DC12V 12A car window motor - what spec for a 220V PSU?

  • #51
jim hardy
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Found a dimmer switch rated 250V AC 40 - 250W
Can this be used?

It will be an experiment with i'd estimate 60% chance of success.
It'll either work fine or wreck the dimmer, so if it's one you already have and don't mind sacrificing...

I have an extension cord with a lamp dimmer & receptacle in a box at one end just for experiments like this. One side of receptacle gets full voltage, other side is through dimmer. In US that's easy because our receptacles provide for separate feeds.
dimmedoutlet.jpg


Try it with a lamp first . Then set it to minimum , plug in the charger and bring voltage up slowly while listening for unusual humming in your transformer.
Asymmetry in the dimmer output will make the transformer hum and run hot but it should self-announce by those symptoms..
You might feel a little line frequency vibration in your motor but that's expected.

Keep this thing safe. PF is wary about inexperienced people working with line voltage.
Be sure you put the dimmer and receptacle in an outlet box and all connections are safe from tiny fingers in your household that are curious...
Your work in post #29 looks pretty good so i dont mind suggesting you give it a try.
I think over there you have fused appliance cords - one of those sounds like a good safety feature. I don't like 240 volts , the sparks are too big for me.......

old jim
 
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  • #52
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Thanks Jim for sharing that idea.
Yes I'm fine with wiring and general electricity... it's the development theory that I lack - I always have to do a lot of reading :smile:

Life is a constant learning process; and even when we know something in an associated field... we don't know all it's implications.
Here's a perfect example, just rediscovered now.

Q. Why do we need control over our electrical supply?
A. Because all the French cook at midday :woot:

We know this, but yet, it still can catch us (me) out.
I wanted to test densification at the newly achieved low speed.
I was all set to go, and hit the switch.
All I got was a pleasant hum, and a turntable that wasn't turning.

At least we can see that we have discovered the limits of motor operation - and we are on them.

This also explains why the test measurements are inconsistent.
French electricity, in all respects, is to a low standard.
Momentary power outages are frequent, especially if we have a bit of rain.

Turntable speeds
We have a 4 speed system - 2 with the motor and 2 with the PSU (battery charger)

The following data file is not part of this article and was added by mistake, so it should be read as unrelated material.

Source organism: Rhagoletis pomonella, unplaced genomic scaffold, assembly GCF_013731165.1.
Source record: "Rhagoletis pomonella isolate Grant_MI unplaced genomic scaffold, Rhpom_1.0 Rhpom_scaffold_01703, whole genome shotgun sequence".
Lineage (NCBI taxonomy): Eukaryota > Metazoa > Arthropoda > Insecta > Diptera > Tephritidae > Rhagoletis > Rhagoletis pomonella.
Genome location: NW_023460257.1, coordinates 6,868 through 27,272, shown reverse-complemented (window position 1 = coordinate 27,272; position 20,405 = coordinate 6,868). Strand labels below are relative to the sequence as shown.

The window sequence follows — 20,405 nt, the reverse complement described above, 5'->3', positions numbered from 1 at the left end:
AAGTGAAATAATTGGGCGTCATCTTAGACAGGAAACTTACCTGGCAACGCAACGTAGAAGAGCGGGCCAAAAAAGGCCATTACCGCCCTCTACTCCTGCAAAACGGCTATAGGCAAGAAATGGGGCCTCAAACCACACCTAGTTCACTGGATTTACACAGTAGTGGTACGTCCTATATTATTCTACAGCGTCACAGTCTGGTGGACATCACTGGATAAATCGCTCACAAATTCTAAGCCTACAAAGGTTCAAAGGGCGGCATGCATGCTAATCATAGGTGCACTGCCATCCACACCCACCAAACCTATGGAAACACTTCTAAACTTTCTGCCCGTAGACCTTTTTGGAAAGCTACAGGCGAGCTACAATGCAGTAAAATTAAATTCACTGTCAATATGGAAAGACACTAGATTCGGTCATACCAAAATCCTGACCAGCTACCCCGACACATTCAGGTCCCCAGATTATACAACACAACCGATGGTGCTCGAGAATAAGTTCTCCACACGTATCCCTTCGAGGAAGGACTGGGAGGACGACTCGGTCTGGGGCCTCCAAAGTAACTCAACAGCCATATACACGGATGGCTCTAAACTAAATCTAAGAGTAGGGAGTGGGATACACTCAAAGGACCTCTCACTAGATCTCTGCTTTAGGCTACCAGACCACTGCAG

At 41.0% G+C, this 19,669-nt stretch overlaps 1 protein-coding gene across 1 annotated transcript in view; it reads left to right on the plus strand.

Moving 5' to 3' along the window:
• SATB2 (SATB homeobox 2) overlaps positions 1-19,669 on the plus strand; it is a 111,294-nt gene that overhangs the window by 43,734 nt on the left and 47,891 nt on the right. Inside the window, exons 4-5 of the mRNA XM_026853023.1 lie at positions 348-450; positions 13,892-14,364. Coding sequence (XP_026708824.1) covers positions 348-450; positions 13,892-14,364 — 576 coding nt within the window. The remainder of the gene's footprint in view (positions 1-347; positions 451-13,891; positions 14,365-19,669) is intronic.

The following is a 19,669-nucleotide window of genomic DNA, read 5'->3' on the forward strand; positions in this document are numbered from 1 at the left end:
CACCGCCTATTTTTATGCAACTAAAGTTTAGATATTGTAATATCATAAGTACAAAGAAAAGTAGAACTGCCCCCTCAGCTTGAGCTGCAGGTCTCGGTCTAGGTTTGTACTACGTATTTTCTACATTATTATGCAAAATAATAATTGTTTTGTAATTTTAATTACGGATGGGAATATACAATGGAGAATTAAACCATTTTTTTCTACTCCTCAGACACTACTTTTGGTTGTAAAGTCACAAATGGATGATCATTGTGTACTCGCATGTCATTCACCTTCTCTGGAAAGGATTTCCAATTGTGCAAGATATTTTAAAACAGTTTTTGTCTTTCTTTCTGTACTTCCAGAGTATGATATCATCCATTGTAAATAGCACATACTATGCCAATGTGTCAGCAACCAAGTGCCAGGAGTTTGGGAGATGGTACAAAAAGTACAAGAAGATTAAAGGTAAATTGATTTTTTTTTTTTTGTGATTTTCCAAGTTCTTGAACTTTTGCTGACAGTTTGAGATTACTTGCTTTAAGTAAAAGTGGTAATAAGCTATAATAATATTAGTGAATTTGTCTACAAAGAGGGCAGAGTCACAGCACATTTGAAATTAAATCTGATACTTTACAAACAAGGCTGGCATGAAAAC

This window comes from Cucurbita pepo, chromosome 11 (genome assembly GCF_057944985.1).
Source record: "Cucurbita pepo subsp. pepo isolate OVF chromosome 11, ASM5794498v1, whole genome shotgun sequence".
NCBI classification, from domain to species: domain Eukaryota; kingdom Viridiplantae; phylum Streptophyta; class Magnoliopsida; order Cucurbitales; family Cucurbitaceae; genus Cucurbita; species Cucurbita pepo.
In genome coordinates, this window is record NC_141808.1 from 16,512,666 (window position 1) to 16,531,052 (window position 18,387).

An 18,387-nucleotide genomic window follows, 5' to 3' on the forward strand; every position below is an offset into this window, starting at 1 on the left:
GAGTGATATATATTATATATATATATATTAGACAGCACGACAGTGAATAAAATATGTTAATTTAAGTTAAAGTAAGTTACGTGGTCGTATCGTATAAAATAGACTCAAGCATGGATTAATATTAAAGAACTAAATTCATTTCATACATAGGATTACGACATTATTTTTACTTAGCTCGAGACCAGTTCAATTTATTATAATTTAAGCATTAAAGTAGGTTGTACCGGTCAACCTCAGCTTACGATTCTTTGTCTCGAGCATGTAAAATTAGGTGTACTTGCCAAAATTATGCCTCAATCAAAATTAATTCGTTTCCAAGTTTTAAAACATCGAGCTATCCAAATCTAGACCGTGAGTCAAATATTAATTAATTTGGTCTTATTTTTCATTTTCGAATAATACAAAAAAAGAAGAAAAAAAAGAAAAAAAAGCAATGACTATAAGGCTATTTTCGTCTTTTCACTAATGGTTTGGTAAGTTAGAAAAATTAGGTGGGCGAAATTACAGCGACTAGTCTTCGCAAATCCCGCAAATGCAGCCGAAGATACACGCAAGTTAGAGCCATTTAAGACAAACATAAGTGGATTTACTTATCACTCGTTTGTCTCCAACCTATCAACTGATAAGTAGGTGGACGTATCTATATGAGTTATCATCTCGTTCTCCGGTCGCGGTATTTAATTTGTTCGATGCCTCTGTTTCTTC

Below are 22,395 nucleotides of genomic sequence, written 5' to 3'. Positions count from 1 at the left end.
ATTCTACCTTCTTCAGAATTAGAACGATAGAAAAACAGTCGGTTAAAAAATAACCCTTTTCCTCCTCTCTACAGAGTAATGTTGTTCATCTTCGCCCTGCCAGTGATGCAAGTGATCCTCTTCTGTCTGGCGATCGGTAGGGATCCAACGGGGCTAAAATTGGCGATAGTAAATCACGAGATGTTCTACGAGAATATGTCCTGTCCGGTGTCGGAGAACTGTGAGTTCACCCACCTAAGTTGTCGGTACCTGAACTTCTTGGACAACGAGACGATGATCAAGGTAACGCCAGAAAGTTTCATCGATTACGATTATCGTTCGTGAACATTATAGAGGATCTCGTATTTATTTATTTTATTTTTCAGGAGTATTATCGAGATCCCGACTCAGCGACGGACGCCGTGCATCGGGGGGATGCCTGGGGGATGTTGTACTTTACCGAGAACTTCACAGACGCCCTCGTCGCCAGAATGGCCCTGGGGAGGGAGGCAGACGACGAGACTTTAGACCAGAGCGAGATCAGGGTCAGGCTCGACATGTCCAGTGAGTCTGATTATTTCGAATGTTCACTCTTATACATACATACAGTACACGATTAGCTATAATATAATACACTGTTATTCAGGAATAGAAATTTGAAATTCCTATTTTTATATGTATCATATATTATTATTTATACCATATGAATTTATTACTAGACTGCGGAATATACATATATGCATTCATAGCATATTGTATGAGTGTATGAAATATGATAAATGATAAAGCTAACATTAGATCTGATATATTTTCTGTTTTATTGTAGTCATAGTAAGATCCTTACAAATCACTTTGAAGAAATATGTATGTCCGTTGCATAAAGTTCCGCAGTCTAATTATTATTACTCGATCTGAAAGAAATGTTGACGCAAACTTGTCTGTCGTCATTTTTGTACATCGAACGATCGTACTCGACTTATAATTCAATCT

Code:
                 RPM

 Charger Normal      Charger Quick

     Motor               Motor
Slow      Fast      Slow      Fast

 11        19        30        42
Because the slowest speed is on the limit, it needs to rise to perhaps 14.
For this reason, densification was tested at 19 rpm

The result was almost perfect, or perhaps perfect depending upon the desired finish.
There was a very slight shine, yet even speckling of the iron surface.

Clearly, everything is dependent upon diameter, but with the current cylinder, 14 would be ideal.

Next job: The dimmer switch.
 
  • #53
jim hardy
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Next job: The dimmer switch.
I hope it works . I never used a dimmer with a battery charger, might try it out if i can find my test box. Quit using it when i got a fine ten amp Variac...
 
  • #54
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Dimmer controlled socket

I found a BS1363 MK socket with switch and indicator lamp (there is a God).
It has seen good service, and it intends to keep on giving.
(It's face could benefit from surface enhancement :biggrin: )

The dimmer is 240V AC 40-250W

The live mains supply lead passes through the dimmer.
The earth and neutral leads pass direct to the socket.

The switch and socket were mounted on a convenient insulation panel:

dimmer-control-of-socket-front.jpg


dimmer-control-of-socket-rear.jpg


Dimmer Control Test

Battery charger connected, the dimmer was wound up.
A quiet buzz could be heard.

The turntable is connected to the charger via 10m 1.5 sq mm cable.

Test 1
On normal or low charge setting - with the dimmer at maximum output
Slowest motor setting (clockwise)

3V DC is seen at the motor.
16 rpm is achieved
The motor hums

There is zero adjustment available on the dimmer at these settings.
Any reduction stops the motor.

Test 2
On normal or low charge setting
Fastest motor setting (anti-clockwise)

The dimmer provides adjustment
12 rpm was achieved
2.5V DC is seen at the motor

The fast motor setting is the best (for whatever reason - it's still a mystery to us).

Working at these minimum levels, may be highlighting any fluctuations in the mains supply.
The motor seemed to initially struggle, and then settled down and ran well.

Test 3
On high charge setting (!)
Fastest motor setting (anti-clockwise)

The dimmer provides adjustment
10 rpm was achieved
2.V DC is seen at the motor

Note: At this power setting, the turntable will not start unassisted
14 rpm @ 2.5V DC appears to be an acceptable minimum or thereabouts, without supply voltage regulation

Conclusions
The slow motor setting (clockwise) can now be dispensed with.
Anti clockwise runs better, with barely any variation of speed within 1 rotation (must be worm drive associated).